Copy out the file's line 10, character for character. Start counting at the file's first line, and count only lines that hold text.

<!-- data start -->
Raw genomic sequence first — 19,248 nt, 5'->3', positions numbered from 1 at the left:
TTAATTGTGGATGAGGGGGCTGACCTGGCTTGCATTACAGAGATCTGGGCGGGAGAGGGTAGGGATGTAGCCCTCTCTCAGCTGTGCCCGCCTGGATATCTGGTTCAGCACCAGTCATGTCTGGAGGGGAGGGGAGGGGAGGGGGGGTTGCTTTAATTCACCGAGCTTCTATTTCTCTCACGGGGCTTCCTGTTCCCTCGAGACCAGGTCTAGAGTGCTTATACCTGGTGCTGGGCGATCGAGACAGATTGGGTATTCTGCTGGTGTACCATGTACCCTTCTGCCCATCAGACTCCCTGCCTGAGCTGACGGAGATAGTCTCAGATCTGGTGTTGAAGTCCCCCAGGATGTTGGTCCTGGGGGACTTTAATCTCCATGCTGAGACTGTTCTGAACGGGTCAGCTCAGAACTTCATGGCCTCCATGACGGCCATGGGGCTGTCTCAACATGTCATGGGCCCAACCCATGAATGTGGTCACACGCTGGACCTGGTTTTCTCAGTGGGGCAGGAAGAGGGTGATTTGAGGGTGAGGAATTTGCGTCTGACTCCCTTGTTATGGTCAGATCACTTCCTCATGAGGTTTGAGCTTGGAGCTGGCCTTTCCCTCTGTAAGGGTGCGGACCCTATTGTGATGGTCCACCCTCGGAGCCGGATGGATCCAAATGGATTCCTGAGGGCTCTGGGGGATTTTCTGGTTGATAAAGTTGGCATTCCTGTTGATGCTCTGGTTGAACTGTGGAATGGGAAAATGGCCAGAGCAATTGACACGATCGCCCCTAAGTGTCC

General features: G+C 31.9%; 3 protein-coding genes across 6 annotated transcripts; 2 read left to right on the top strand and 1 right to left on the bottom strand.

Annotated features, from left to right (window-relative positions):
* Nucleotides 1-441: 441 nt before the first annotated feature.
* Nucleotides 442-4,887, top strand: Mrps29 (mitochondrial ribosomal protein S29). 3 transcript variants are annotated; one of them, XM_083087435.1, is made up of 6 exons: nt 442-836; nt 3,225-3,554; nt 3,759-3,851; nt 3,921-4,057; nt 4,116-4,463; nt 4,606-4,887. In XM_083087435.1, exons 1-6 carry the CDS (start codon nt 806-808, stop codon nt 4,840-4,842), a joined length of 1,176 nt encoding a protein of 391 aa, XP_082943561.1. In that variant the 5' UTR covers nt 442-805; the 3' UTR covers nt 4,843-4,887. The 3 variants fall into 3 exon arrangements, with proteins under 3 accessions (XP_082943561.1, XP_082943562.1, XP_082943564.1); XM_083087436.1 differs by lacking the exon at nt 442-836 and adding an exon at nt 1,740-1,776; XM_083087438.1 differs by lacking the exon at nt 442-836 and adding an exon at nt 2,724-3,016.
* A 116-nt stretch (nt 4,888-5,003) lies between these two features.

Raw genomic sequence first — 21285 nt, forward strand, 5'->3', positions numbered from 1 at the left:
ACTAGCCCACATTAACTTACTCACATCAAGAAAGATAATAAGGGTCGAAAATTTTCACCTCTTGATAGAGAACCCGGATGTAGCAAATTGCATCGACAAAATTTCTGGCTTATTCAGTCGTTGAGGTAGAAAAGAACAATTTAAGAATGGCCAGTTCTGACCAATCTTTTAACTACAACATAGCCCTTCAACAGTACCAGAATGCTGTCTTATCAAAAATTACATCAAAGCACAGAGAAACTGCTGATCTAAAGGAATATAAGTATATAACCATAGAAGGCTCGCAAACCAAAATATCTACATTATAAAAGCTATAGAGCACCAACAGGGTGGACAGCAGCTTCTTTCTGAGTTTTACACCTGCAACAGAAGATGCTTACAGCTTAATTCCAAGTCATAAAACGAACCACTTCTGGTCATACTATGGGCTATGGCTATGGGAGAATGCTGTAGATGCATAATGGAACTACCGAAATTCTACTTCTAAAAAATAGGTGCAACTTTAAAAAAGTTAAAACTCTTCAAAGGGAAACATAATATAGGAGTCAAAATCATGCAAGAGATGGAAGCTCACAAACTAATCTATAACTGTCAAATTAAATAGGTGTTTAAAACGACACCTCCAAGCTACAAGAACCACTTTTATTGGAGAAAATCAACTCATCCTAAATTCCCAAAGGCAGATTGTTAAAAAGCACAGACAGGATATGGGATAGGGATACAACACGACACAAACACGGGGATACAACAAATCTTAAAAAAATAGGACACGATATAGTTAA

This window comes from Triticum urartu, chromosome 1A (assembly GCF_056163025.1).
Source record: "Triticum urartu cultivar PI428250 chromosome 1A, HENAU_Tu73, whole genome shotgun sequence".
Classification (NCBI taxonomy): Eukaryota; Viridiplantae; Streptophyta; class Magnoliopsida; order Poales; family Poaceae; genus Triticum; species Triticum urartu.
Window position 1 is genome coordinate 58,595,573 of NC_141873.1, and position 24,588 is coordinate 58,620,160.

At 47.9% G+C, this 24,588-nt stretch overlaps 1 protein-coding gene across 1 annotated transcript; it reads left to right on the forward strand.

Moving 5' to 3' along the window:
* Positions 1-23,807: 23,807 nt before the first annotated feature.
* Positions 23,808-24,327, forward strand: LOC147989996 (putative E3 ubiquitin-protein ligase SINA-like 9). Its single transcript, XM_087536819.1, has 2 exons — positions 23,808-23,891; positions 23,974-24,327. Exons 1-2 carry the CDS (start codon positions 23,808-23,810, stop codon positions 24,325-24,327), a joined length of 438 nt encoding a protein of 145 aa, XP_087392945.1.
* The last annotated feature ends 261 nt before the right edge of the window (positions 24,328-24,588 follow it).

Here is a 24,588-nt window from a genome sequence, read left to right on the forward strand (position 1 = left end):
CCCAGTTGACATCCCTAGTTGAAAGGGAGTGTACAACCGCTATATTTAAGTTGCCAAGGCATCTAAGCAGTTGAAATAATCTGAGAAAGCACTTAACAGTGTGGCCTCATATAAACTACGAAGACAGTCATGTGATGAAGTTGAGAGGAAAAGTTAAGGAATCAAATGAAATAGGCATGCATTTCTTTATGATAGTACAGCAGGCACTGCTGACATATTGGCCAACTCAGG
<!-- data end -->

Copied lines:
This window comes from Triticum urartu, chromosome 1A (assembly GCF_056163025.1).